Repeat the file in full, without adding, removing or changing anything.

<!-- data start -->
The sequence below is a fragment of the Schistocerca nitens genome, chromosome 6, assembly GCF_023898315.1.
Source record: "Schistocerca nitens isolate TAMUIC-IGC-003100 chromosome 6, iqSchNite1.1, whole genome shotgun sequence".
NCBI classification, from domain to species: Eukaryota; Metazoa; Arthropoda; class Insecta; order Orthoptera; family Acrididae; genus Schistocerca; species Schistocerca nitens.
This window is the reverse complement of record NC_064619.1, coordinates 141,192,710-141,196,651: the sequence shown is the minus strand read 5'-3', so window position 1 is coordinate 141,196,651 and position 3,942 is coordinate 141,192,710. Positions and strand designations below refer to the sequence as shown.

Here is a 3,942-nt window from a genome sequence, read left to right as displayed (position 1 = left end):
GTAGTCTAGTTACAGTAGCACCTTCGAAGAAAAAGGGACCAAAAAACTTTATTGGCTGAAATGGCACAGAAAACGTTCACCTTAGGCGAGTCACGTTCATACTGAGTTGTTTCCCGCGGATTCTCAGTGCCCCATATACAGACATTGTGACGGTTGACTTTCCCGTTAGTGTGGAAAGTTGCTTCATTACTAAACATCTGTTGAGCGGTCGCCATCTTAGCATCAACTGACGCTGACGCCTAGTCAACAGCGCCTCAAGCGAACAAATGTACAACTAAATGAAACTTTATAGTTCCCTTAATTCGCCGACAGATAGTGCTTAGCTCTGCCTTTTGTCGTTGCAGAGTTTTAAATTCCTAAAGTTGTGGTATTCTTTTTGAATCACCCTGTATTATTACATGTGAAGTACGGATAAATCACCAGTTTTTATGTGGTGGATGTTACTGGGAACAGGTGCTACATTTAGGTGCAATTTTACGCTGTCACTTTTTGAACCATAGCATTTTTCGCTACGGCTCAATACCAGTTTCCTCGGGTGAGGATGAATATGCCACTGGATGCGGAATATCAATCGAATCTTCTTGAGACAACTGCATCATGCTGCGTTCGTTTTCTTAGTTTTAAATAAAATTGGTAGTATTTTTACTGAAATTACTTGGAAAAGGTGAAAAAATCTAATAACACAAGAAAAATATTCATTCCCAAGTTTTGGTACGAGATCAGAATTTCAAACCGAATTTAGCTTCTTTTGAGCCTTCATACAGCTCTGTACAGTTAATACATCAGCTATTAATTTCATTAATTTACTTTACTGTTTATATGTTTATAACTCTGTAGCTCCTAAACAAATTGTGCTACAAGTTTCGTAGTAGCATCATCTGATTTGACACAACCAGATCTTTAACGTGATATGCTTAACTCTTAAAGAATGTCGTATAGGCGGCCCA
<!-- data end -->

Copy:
The sequence below is a fragment of the Schistocerca nitens genome, chromosome 6, assembly GCF_023898315.1.
Source record: "Schistocerca nitens isolate TAMUIC-IGC-003100 chromosome 6, iqSchNite1.1, whole genome shotgun sequence".
NCBI classification, from domain to species: Eukaryota; Metazoa; Arthropoda; class Insecta; order Orthoptera; family Acrididae; genus Schistocerca; species Schistocerca nitens.
This window is the reverse complement of record NC_064619.1, coordinates 141,192,710-141,196,651: the sequence shown is the minus strand read 5'-3', so window position 1 is coordinate 141,196,651 and position 3,942 is coordinate 141,192,710. Positions and strand designations below refer to the sequence as shown.

Here is a 3,942-nt window from a genome sequence, read left to right as displayed (position 1 = left end):
GTAGTCTAGTTACAGTAGCACCTTCGAAGAAAAAGGGACCAAAAAACTTTATTGGCTGAAATGGCACAGAAAACGTTCACCTTAGGCGAGTCACGTTCATACTGAGTTGTTTCCCGCGGATTCTCAGTGCCCCATATACAGACATTGTGACGGTTGACTTTCCCGTTAGTGTGGAAAGTTGCTTCATTACTAAACATCTGTTGAGCGGTCGCCATCTTAGCATCAACTGACGCTGACGCCTAGTCAACAGCGCCTCAAGCGAACAAATGTACAACTAAATGAAACTTTATAGTTCCCTTAATTCGCCGACAGATAGTGCTTAGCTCTGCCTTTTGTCGTTGCAGAGTTTTAAATTCCTAAAGTTGTGGTATTCTTTTTGAATCACCCTGTATTATTACATGTGAAGTACGGATAAATCACCAGTTTTTATGTGGTGGATGTTACTGGGAACAGGTGCTACATTTAGGTGCAATTTTACGCTGTCACTTTTTGAACCATAGCATTTTTCGCTACGGCTCAATACCAGTTTCCTCGGGTGAGGATGAATATGCCACTGGATGCGGAATATCAATCGAATCTTCTTGAGACAACTGCATCATGCTGCGTTCGTTTTCTTAGTTTTAAATAAAATTGGTAGTATTTTTACTGAAATTACTTGGAAAAGGTGAAAAAATCTAATAACACAAGAAAAATATTCATTCCCAAGTTTTGGTACGAGATCAGAATTTCAAACCGAATTTAGCTTCTTTTGAGCCTTCATACAGCTCTGTACAGTTAATACATCAGCTATTAATTTCATTAATTTACTTTACTGTTTATATGTTTATAACTCTGTAGCTCCTAAACAAATTGTGCTACAAGTTTCGTAGTAGCATCATCTGATTTGACACAACCAGATCTTTAACGTGATATGCTTAACTCTTAAAGAATGTCGTATAGGCGGCCCA